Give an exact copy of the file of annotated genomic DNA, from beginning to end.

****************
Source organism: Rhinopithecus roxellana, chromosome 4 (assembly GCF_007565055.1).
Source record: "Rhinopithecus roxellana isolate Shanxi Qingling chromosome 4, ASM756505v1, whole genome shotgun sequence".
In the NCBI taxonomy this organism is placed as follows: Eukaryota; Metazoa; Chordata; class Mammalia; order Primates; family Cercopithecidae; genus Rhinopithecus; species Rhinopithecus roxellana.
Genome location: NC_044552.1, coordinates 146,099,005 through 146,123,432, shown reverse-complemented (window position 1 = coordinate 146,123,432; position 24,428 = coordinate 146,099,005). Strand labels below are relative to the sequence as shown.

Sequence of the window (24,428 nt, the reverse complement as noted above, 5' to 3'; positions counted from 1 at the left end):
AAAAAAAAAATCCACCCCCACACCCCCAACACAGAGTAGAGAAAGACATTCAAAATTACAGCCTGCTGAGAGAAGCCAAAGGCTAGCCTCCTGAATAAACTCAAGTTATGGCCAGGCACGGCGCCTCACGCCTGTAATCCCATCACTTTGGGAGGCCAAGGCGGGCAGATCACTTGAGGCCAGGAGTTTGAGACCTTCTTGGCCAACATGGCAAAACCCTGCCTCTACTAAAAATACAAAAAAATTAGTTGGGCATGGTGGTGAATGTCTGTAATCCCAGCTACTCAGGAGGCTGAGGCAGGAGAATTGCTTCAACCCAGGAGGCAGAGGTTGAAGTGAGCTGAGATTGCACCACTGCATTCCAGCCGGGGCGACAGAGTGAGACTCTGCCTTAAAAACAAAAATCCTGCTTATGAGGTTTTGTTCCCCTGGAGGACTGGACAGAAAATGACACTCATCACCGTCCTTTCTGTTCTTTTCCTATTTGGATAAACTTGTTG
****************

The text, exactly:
Source organism: Rhinopithecus roxellana, chromosome 4 (assembly GCF_007565055.1).
Source record: "Rhinopithecus roxellana isolate Shanxi Qingling chromosome 4, ASM756505v1, whole genome shotgun sequence".
In the NCBI taxonomy this organism is placed as follows: Eukaryota; Metazoa; Chordata; class Mammalia; order Primates; family Cercopithecidae; genus Rhinopithecus; species Rhinopithecus roxellana.
Genome location: NC_044552.1, coordinates 146,099,005 through 146,123,432, shown reverse-complemented (window position 1 = coordinate 146,123,432; position 24,428 = coordinate 146,099,005). Strand labels below are relative to the sequence as shown.

Sequence of the window (24,428 nt, the reverse complement as noted above, 5' to 3'; positions counted from 1 at the left end):
AAAAAAAAAATCCACCCCCACACCCCCAACACAGAGTAGAGAAAGACATTCAAAATTACAGCCTGCTGAGAGAAGCCAAAGGCTAGCCTCCTGAATAAACTCAAGTTATGGCCAGGCACGGCGCCTCACGCCTGTAATCCCATCACTTTGGGAGGCCAAGGCGGGCAGATCACTTGAGGCCAGGAGTTTGAGACCTTCTTGGCCAACATGGCAAAACCCTGCCTCTACTAAAAATACAAAAAAATTAGTTGGGCATGGTGGTGAATGTCTGTAATCCCAGCTACTCAGGAGGCTGAGGCAGGAGAATTGCTTCAACCCAGGAGGCAGAGGTTGAAGTGAGCTGAGATTGCACCACTGCATTCCAGCCGGGGCGACAGAGTGAGACTCTGCCTTAAAAACAAAAATCCTGCTTATGAGGTTTTGTTCCCCTGGAGGACTGGACAGAAAATGACACTCATCACCGTCCTTTCTGTTCTTTTCCTATTTGGATAAACTTGTTG